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Citizen Weekly

Sunday, 19 April 2015

Multi-million Likoni fuel smuggling syndicate

Unscrupulous businesspeople allegedly working in cahoots with police at Likoni in Mombasa county are flooding the market with unaccustomed fuel in a syndicate that has cost taxpayers millions of shillings, sources say.
Fuel siphoned from merchant ships in the high seas late at night is packed in drums and later transported by motor boats to the ocean shore where it is then picked up for market on the island for distribution to clients who in turn sell the commodity to matatu and boda boda operators at discounted prices.
It is claimed the police collect “protection fee” from the well established smugglers and as such, the illicit trade has grown into a multi-million shilling empire. A top CID officer in Likoni is reportedly the godfather of the smuggling deals.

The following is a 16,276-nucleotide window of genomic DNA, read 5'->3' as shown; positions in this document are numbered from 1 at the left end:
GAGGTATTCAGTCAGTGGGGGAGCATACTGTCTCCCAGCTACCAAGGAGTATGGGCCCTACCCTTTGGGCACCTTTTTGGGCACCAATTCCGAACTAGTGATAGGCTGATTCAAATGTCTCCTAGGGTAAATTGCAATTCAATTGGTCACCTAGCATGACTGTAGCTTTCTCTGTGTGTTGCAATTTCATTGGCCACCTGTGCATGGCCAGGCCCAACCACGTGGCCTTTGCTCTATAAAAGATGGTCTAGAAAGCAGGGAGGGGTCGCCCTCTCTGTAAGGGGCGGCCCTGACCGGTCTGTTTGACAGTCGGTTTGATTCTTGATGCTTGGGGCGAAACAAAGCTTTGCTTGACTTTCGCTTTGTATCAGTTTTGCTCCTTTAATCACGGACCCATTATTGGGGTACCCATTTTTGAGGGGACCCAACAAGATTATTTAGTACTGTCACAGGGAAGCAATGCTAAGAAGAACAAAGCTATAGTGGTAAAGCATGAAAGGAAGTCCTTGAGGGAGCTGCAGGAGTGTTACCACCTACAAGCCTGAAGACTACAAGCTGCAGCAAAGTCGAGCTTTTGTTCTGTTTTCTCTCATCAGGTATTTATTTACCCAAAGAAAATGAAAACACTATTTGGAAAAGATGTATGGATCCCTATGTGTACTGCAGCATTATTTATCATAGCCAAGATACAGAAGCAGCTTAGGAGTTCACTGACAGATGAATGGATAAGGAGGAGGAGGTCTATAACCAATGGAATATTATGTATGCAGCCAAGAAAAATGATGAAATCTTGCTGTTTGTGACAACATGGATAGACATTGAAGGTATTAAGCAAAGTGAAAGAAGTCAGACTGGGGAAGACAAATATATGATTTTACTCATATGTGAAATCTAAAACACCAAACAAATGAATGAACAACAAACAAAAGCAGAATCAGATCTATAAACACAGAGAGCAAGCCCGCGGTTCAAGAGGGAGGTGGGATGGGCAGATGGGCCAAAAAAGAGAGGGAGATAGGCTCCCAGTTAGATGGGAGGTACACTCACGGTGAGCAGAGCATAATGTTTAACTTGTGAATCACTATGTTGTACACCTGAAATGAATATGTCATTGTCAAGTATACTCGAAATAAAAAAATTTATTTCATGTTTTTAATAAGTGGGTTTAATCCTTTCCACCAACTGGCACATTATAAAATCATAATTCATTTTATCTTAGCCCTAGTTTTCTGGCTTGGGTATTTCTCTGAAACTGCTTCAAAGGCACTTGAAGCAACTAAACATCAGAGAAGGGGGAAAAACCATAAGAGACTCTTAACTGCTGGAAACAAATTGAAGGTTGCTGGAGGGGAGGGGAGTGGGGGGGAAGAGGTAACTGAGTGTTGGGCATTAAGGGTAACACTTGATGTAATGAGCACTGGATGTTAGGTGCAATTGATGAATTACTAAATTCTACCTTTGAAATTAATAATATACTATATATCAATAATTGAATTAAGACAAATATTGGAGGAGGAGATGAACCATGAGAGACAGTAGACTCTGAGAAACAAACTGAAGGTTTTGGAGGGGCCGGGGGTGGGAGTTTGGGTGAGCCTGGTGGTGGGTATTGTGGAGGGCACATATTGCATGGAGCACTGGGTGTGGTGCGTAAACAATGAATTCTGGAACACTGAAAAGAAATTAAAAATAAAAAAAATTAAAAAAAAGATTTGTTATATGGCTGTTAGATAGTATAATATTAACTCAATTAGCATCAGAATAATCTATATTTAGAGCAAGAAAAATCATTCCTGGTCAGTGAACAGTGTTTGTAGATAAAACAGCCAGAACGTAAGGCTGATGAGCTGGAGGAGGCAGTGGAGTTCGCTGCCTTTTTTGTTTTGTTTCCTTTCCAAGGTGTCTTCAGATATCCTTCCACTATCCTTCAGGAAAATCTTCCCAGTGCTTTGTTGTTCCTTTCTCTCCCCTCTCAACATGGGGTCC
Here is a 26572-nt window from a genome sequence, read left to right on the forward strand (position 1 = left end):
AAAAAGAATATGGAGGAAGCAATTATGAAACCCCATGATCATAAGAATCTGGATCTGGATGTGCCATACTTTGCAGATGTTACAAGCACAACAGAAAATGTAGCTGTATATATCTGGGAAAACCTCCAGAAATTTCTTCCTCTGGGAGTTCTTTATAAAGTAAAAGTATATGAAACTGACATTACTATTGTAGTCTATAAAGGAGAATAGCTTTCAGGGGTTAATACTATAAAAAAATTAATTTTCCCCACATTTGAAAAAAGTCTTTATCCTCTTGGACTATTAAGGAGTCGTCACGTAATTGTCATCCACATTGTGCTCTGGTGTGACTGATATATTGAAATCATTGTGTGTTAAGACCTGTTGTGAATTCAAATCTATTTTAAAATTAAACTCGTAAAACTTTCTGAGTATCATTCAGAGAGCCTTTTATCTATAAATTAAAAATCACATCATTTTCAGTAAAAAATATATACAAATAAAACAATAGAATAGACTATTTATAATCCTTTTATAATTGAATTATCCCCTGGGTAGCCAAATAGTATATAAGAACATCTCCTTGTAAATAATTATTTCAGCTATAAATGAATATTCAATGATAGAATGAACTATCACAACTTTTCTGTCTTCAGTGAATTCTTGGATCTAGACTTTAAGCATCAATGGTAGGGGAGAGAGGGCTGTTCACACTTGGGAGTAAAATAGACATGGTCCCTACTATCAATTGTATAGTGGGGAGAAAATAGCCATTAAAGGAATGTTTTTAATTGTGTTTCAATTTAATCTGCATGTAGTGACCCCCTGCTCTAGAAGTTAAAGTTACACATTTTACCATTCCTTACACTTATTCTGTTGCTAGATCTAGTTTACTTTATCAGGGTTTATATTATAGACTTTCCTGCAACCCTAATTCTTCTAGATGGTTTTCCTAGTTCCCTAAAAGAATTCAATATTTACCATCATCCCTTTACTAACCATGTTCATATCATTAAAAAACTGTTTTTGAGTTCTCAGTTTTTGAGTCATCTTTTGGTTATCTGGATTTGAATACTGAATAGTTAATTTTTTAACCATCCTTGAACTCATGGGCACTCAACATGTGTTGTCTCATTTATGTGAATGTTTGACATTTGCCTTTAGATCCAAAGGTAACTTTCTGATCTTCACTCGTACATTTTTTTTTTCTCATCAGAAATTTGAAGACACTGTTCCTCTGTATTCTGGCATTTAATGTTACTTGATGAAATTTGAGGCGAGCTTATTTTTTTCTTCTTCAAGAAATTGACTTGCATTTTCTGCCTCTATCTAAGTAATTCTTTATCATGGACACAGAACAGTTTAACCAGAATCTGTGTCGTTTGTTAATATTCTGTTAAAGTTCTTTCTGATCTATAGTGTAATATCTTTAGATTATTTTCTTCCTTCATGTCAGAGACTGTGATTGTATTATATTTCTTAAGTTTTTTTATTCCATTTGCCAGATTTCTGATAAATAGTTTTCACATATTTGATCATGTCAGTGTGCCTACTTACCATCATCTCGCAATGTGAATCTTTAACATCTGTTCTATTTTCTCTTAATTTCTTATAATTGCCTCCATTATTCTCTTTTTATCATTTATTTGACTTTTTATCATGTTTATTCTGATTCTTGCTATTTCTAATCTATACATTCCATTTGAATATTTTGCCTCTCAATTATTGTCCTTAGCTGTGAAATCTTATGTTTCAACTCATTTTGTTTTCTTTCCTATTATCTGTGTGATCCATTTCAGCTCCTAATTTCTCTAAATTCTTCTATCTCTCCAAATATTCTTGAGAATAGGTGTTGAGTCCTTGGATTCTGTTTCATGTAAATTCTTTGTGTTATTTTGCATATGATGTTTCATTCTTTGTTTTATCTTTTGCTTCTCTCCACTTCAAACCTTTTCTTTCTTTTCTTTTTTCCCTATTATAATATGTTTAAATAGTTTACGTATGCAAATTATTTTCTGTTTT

It was not immediately clear if customs officials are involved in the fuel smuggling ordeal but a source pointed out that the illicit trade had spread tentacles to the extent that the dealers have entangled various actors through corruption.
At the same time, a section of traders at the port of Mombasa purporting to be sludge operators are involved in petrol and diesel smuggling from ships. The traders have obtained licences from KPA and Nema claiming that their business is to handle waste oil from ships docking at the port of Mombasa.
Investigations revealed that the alleged sludge tankers are used to transport siphoned diesel from ships to be sold to independent petrol stations operators.
Apart from carrying petrol and diesel disguised as sludge, there are claims that the tankers also transport elephant tusks and drugs in and out of port.